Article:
Combating Dry Soil Pockets: Improve Your Plants Root System
by, 04-25-2010 at 11:02 AM (2790 Views)
Get your watering can and shovel ready. This blog is about watering and dry soil pockets. When I got my soil and my pots I decided to get overzealous and fill each pot with dirt almost 2 weeks before I transplanted plants into them. I thought, well the soil can dry out good and I can see how long it takes. I regret this decision. I should have made sure all of the pots were saturated(not over saturated of course) before planting my seedlings. The reason I say this is that I ran into some pretty bad problems when I watered my plants for the first time. Right after transplant I watered the plants with very mild nutrients(at least I got the mild part right). My first watering was very frustrating, and I let it get the best of me. I bought a little nutrient sprayer that holds 2 gallons of water at a time. This sprayer helps oxygenate the water and its easier for me than a watering can. I decided I should use the gentle spray setting to water my plants. This was also a mistake. I began watering the plants until I saw water come out the bottom. This took an excruciating 5 minutes per plant! One could see why I got so frustrated. After 20 plants I got lazy to cope with my frustration. This was not a good plan. I ended up pouring water into the last 19 plants just right out of the bucket. After taking a long break, in which I became angry with myself, I decided to go back and take a look at how badly I messed up. I took my shovel and tilled the dirt in every pot. All of them were dry about 1/2 inch below the top soil. I grabbed my water sprayer and made a new batch of mild nutes. I turned the sprayer to a higher pressure, and watered the whole garden one more time. I made sure that the top inch of soil was moist and water was coming out the bottom. FINALLY, I felt okay leaving the garden. I could have thwarted this whole situation if I would have just watered the dry soil before planting the plants and making sure the dry pockets were gone THERE. Also if I would have remained patient throughout the watering I would not have wasted so many nutes. I have watered 4 times since then, I still suspect there are dry pockets lower down. Theres no evidence of that though as the plants look great.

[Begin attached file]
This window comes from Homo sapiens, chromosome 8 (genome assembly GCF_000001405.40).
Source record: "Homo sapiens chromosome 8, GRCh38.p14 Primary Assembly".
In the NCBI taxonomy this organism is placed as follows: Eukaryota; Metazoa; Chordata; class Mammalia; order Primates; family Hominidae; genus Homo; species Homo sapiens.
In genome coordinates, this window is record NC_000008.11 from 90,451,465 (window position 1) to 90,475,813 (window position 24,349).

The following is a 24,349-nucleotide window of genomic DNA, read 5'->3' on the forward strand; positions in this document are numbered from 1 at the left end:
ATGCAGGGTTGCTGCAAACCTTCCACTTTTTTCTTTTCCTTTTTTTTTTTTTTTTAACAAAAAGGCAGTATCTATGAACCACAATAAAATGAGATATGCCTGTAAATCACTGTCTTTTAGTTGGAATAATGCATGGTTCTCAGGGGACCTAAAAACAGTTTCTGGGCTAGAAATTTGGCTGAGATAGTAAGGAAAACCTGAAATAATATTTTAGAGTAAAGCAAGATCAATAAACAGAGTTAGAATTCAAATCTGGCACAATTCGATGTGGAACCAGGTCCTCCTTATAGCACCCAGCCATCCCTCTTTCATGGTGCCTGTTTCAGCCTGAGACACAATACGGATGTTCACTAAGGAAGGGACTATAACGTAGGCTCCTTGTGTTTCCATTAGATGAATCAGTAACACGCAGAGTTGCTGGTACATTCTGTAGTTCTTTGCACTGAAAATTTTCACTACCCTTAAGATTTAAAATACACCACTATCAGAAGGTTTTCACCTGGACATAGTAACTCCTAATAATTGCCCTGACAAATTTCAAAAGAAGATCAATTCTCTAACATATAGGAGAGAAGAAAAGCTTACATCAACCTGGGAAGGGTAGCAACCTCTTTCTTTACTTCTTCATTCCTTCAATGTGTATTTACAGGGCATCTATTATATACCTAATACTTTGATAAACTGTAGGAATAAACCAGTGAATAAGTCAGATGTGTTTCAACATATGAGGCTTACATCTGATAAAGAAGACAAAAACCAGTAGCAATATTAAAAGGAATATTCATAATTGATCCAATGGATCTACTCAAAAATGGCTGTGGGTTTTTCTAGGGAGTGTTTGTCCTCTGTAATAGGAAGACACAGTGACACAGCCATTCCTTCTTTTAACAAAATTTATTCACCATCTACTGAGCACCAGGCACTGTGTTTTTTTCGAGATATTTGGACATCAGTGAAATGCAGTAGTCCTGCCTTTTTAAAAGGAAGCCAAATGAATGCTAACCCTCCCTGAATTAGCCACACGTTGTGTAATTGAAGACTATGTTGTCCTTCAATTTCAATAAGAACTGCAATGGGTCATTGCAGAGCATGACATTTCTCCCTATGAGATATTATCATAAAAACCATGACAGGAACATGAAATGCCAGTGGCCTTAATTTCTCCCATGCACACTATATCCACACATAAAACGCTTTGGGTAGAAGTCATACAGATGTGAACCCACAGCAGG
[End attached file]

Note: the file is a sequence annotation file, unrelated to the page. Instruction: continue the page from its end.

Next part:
I now water using the same nute sprayer, however, I always use it on a higher pressure setting. Why? Because it penetrates the soil much better that way. I rarely even have to check with my shovel for dry pockets. So why all this hubub about dry soil in my pots? As your plants roots grow they branch out into the pot looking for water and nutrients. IF there is a dry area, your roots will avoid it. This can greatly weaken the root system if the pot is full of them. Bottom line all of your soil should be wet throughout and remain more wet than dry during most of its life. One of my plants actually died because I planted it into a dry soil pocket. Avoid this mistake at all costs!
I don't mean saturate the soil when it looks sort of dry. I mean that if the soil is more dry than wet to the touch, its time to water them. In my garden(after I fixed the watering issues) it takes 5-7 days to dry sufficiently. If you get overzealous and water too early, you run the risk of root rot but more importantly over watering. If you water too late then you will have dry soil pocket issues, not to mention the plant will be droopy and look poopy until you water it. When you water it from being fully dry if there is a pocket where the main root is, the root could be severed and the plant could DIE. I call the 5-7 day range the "Sweet" spot during veg. I will "make it rain" during flowering (see nature blog). This is my strategy when watering and I hope it helps people out when they begin their own journeys in gardening. I have updated all of my posts, to be more honest and concise. Feel free to re read the first two, I changed alot. Tomorrow I will blog about Pets and Critters in the garden.